Drip. Drip.Drip. It’s easy for the sound of a leaky faucet to become just part of the
background noise in your household. With a large body of fresh, relatively clean water like Lake Champlain so close by, water conservation often doesn’t seem like a meaningful environmental issue. Yet there are environmental consequences of ignoring that drip.
The average home wastes 10,000 gallons of water annually due to easy-to-fix leaks according to the Environmental Protection Agency’s (EPA) WaterSense Program. Nationwide, household leaks add up to more than 1 trillion gallons lost each year. The Lake Champlain Committee is one of EPA’s national WaterSense partners working to promote water conservation.
Wasting water can contribute to lake pollution. Sewage treatment facilities remove phosphorus pollution from the water that leaves our homes. However, the efficiency of pollution removal at the sewage treatment facility decreases when sewage is diluted by leaked tap water. Furthermore, municipal drinking water systems often add a phosphorus containing compound to drinking water to prevent lead from leaching from old pipes. This compound must then be removed from wastewater before it enters Lake Champlain. Of course, removal is not 100% efficient, so waste of water leads to additional phosphorus pollution.
Wasted water also means wasted energy, and this factor is probably even more significant than the extra phosphorus added to the lake. Water must be pumped from its source, often Lake Champlain, to its end use in houses, apartments, businesses, and institutions. Moving water to where it will be used is a highly energy intensive process. Letting a faucet run for five minutes uses about as much energy as letting a 60-watt light bulb run for 14 hours.
EPA has declared March 14th – 20th Fix A Leak Week, an opportunity to investigate water saving opportunities around your home. Given that each American uses an average of 100 gallons of water every day at home, it’s easy to find a few gallons to spare. We can all start saving water today with three simple steps: Check. Twist. And replace.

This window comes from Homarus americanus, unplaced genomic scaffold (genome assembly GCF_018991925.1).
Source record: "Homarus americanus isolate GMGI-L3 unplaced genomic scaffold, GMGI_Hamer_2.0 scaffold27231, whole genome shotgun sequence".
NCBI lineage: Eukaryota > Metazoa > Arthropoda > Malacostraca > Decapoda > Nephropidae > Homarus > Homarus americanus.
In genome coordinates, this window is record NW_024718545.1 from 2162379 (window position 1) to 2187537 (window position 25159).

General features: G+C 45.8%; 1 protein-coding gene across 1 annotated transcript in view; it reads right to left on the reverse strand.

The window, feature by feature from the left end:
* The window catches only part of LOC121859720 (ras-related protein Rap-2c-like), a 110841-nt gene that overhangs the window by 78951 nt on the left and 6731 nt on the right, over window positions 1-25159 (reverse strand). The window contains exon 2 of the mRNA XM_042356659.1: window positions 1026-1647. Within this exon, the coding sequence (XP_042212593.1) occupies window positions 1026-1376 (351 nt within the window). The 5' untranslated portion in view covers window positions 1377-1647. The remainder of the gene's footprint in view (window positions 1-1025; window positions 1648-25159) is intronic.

First, check toilets to reveal any silent leaks. Easy-to-fix household leaks can waste enough water each year to fill a backyard swimming pool. Just add a few drops of food coloring to the toilet tank and wait 10 minutes before flushing. If dye appears in the toilet bowl, your toilet has a leak. If you find a leak, visit www.epa.gov/watersense/fixaleak for do-it-yourself repair tips or contact a plumbing professional.
Second, if you don’t have them already, twist an aerator onto each bathroom faucet to save water without noticing a difference in flow. Faucet aerators cost as little as a few dollars and can save a household more than 500 gallons each year—enough to do 14 loads of laundry. For confidence that an aerator will have your faucet using 30 percent less water while still flowing with force, look for the WaterSense label, which is only awarded to products independently tested and certified to meet EPA’s water efficiency and performance criteria.
Third, replace your old showerhead with a WaterSense labeled model, which helps you shrink your water footprint while still enjoying a satisfying shower. Making this switch not only reduces a household’s water use by 2,300 gallons annually but also saves enough energy from heating less water to power a television for a year. Accompanying savings on utility bills are an added bonus.
Want to do more? Visit the Water Conservation page in the “LCC At Work” section of LCC’s website at www.lakechamplaincommittee.org for additional actions to take.
Leaky faucets may not cause as much concern as global warming or algae blooms on Lake Champlain. Yet they contribute to both, and it’s within your power to take control of the situation, and fix your leak.
Lake Look is a monthly natural history column produced by the Lake Champlain Committee (LCC). Formed in 1963, LCC is the only bi-state organization solely dedicated to protecting Lake Champlain’s health and accessibility. LCC uses science-based advocacy, education, and collaborative action to protect and restore water quality, safeguard natural habitats, foster stewardship, and ensure recreational access.
Get involved by joining LCC using our website secure form (at www.lakechamplaincommittee.org), or mail your contribution (Lake Champlain Committee, 208 Flynn Avenue - BLDG 3 - STUDIO 3-F, Burlington, VT 05401), or contact us at (802) 658-1414, or lcc@ for more information. lakechamplaincommittee.org